35 years ago, when the author joined the industry, the tools of the trade were coloured pencils, ten point dividers, hand drawn maps and contours, with computers just coming onto the horizon. The fax hadn’t been invented, neither had the CD, the laptop computer or multi-terabyte hard drives. The method of communication was mainly via telephone or telex and the internet didn’t exist in the public domain. Computers were accessed quite remotely via a deck of cards, punched by a typing pool of coders, with most jobs running or failing overnight.

The pace of digital change over the last 35 years has been accelerating at a frightening rate. Faxes have come and nearly gone, so has the CD, and the main frame. It looks like the Desktop and laptop computers are in decline too. What will the next 35 years bring? How will we ensure that the oil and gas industry can continue to keep up with this accelerating pace of change?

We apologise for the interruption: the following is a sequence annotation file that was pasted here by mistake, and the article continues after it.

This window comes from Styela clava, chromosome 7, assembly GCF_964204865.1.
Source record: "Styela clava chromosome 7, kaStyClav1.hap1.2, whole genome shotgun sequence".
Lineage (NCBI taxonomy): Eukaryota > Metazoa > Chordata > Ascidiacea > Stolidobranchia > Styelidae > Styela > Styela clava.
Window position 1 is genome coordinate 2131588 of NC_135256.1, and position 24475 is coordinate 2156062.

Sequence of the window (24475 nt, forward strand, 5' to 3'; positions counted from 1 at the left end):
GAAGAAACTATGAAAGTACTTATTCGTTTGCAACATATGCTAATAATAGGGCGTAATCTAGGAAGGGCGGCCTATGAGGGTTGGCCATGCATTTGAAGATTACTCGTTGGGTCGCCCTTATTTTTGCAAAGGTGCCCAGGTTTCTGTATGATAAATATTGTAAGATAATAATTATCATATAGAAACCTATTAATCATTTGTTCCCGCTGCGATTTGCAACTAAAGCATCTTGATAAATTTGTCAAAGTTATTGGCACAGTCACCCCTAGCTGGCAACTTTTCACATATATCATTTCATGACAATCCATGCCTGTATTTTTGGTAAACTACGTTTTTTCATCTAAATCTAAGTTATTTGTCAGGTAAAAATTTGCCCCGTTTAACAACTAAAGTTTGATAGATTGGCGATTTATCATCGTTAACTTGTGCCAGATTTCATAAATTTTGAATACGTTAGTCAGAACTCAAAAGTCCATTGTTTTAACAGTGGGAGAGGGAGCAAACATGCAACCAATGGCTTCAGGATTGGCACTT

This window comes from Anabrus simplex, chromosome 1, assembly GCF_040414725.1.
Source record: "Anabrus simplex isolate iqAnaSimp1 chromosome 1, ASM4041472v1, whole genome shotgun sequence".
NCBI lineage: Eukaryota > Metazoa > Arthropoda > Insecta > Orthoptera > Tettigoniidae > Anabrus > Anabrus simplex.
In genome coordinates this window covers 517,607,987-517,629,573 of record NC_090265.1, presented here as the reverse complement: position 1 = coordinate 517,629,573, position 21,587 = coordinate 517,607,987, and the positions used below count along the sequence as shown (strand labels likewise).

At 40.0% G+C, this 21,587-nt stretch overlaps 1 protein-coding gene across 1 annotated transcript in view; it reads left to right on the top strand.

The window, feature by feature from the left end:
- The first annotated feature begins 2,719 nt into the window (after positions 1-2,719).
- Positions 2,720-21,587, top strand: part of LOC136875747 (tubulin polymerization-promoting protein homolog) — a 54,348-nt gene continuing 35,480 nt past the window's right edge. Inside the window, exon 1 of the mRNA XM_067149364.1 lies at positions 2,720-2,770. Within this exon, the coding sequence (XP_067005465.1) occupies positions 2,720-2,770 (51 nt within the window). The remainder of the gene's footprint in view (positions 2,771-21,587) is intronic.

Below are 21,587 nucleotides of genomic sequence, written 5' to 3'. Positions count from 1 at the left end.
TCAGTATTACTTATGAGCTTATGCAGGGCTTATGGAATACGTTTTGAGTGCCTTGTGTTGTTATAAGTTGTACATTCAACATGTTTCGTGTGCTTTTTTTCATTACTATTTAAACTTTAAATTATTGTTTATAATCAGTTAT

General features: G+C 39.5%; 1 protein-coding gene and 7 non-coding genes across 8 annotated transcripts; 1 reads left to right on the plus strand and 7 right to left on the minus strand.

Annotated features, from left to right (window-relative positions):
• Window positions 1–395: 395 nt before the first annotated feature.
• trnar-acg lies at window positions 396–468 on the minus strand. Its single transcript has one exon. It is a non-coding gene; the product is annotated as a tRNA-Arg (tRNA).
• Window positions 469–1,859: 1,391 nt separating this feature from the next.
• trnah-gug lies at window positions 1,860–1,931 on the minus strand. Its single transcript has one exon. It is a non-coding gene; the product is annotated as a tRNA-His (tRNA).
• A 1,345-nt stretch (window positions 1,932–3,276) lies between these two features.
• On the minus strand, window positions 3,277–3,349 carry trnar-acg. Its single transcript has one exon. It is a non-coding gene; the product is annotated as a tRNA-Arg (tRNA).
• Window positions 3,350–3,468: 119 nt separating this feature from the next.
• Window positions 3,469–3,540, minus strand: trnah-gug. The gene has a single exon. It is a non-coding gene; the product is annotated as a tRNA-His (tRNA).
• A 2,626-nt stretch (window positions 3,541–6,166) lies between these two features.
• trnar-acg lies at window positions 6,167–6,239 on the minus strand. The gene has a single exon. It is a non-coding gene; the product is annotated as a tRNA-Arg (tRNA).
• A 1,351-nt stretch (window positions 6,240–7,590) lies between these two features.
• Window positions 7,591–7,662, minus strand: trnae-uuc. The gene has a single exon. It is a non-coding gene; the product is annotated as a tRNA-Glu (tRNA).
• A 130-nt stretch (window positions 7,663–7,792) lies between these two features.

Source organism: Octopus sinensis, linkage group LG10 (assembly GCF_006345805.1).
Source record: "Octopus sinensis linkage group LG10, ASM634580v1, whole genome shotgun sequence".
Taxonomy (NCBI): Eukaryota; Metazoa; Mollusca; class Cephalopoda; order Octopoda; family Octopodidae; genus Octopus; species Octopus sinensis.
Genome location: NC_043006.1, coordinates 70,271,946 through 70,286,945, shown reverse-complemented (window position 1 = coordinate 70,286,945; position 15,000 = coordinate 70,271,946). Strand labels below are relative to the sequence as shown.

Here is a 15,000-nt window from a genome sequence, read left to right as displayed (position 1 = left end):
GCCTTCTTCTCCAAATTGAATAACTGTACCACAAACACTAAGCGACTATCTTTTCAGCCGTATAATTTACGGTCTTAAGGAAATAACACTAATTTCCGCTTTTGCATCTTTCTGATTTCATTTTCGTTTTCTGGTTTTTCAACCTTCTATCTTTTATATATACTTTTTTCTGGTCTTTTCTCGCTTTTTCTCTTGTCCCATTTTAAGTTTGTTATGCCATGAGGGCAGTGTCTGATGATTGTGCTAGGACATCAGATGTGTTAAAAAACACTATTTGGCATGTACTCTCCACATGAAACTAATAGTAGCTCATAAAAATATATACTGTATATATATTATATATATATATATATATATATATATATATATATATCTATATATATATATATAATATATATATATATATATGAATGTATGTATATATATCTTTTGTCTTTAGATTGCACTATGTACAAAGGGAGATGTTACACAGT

This paper offers some thoughts on what might be coming next. More importantly, it offers approaches that might help the industry prepare and embrace the ever increasing pace of digital change, allowing the opportunities it provides to be incorporated in an industry where extraction technology changes relatively slowly and major investments last for decades. The paper discusses approaches to managing digital obsolescence and ‘future proofing’ to help anticipate and adapt to new digital technologies. The next generation coming into the industry will expect it to be operated in a digitally enabled way, otherwise they will go and work elsewhere. The paper proposes that there is no choice but to embrace the oncoming wave of digital experience and intelligence.

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